Many entertainment brands have begun experimenting with transmedia, an academic term for extended storytelling across diverse social and traditional media forms. Since I am publishing a novel this year, I decided to experiment a little with transmedia. From the extended… Read More »Experimenting with Extended Storytelling
Stories told across multi-platform media environments — or transmedia stories as they are commonly called on the edge — require more complex writing. A story unfolds across diverse media with readers/viewers opting in to each layer.
At the same time, as writers we want to build an experience that satisfies casual consumers on the first level without requiring them to dig deeper into the media experience.
Writing for transmedia environments invokes a parallel to the classic journalistic pyramid style where details expand as a news story continues. Print journalists are trained to write so that areas can leave the story at any point fulfilled.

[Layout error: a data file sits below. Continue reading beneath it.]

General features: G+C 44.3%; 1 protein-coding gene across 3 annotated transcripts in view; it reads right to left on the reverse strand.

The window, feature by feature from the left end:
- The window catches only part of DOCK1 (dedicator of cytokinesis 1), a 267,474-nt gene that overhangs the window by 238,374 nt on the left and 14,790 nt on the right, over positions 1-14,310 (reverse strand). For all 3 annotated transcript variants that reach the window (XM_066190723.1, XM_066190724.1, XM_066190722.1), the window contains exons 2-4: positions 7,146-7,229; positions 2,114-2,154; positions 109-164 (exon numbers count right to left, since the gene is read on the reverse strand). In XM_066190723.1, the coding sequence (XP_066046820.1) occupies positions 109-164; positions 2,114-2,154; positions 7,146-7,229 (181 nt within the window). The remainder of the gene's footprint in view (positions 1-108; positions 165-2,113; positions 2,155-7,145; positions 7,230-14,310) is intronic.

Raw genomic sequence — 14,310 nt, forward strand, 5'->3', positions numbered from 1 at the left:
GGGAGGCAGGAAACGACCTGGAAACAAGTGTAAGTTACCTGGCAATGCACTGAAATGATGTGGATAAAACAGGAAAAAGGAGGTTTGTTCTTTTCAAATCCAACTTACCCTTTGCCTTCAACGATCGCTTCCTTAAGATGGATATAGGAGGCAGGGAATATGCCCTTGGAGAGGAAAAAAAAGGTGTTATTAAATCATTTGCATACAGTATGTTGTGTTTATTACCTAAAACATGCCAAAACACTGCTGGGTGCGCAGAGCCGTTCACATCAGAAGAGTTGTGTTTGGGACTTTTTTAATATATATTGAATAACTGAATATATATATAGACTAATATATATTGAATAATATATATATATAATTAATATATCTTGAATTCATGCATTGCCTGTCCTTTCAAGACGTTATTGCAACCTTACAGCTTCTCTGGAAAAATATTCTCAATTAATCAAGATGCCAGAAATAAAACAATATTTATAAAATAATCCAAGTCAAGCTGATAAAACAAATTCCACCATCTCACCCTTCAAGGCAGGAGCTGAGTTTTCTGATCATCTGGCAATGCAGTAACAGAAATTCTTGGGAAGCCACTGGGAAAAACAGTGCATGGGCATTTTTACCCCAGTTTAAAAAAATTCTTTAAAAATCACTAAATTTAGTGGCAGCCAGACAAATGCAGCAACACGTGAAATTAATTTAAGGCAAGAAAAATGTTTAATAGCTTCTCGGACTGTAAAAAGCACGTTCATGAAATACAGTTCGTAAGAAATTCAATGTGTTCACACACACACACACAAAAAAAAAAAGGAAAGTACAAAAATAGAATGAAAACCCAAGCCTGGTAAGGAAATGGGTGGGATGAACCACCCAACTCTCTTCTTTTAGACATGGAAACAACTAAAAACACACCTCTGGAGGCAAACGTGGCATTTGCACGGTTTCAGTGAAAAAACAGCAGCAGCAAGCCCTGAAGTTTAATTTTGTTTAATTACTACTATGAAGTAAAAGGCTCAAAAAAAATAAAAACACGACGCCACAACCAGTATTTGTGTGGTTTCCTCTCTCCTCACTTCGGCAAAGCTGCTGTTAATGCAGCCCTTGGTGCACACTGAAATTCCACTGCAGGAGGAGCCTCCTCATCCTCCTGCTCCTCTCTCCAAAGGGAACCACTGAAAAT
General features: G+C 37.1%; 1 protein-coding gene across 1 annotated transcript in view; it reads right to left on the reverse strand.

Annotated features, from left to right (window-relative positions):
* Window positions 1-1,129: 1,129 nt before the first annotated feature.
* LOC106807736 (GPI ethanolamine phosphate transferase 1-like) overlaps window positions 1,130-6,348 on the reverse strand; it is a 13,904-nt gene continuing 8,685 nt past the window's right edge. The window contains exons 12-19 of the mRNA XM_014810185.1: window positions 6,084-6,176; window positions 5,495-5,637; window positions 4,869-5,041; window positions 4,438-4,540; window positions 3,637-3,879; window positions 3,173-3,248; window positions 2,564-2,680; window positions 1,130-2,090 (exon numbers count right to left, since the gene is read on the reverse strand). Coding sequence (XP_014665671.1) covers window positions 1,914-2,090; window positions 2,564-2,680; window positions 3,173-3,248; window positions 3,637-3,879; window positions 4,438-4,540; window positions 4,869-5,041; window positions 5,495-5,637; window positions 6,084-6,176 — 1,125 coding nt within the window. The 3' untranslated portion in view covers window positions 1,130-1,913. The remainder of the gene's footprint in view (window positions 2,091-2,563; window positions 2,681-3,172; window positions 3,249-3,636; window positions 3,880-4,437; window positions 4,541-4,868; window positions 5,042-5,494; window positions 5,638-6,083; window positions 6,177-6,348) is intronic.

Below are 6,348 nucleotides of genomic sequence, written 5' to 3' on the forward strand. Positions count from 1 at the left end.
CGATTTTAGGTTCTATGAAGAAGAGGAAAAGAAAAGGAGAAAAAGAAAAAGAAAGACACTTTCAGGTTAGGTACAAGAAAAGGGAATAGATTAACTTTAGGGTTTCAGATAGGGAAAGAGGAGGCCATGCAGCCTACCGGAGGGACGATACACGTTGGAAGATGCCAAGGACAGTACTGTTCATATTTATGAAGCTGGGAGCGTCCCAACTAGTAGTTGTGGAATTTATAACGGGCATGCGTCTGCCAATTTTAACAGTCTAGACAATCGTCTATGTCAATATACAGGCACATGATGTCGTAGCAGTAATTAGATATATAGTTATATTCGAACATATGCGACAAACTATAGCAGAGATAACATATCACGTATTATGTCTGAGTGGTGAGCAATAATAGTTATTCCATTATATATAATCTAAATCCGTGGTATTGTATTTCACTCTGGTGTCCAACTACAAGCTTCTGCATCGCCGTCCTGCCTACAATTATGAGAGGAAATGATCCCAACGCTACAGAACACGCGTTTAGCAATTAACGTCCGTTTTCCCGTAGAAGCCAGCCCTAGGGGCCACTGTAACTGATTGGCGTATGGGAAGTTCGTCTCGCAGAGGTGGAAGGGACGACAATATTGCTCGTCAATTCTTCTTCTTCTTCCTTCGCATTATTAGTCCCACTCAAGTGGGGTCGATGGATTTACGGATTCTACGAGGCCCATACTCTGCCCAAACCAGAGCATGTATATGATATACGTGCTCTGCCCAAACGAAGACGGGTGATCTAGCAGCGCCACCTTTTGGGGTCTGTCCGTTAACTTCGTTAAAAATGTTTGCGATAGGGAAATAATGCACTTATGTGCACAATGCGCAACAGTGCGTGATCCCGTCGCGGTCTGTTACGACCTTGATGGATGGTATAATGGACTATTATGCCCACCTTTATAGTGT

However, transmedia requires three dimensional thinking.
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“Ideally, each medium makes it own unique contribution to the unfolding of the story” (Henry Jenkins, 2006)
Who doesn’t like a great entertaining story? Now imagine a story told throughout your daily experience across diverse media types.
While not a new phenomena, transmedia storytelling challenges conventional siloed storytelling by transcending singular form to engage users. Die hard Star Wars or Star Trek fans can testify the many extensions of their narrative story in multiple media forms extend their stories beyond film. The Star Wars experience transcends so many media types and producers that Lucasfilm employs a story cop to make sure elements don’t contradict each other.
Of course, the greatest modern transmedia hit to date was Lost. Both Hollywood and Madison Avenue alike look at transmedia as an undeveloped source of entertainment and marketing engagement.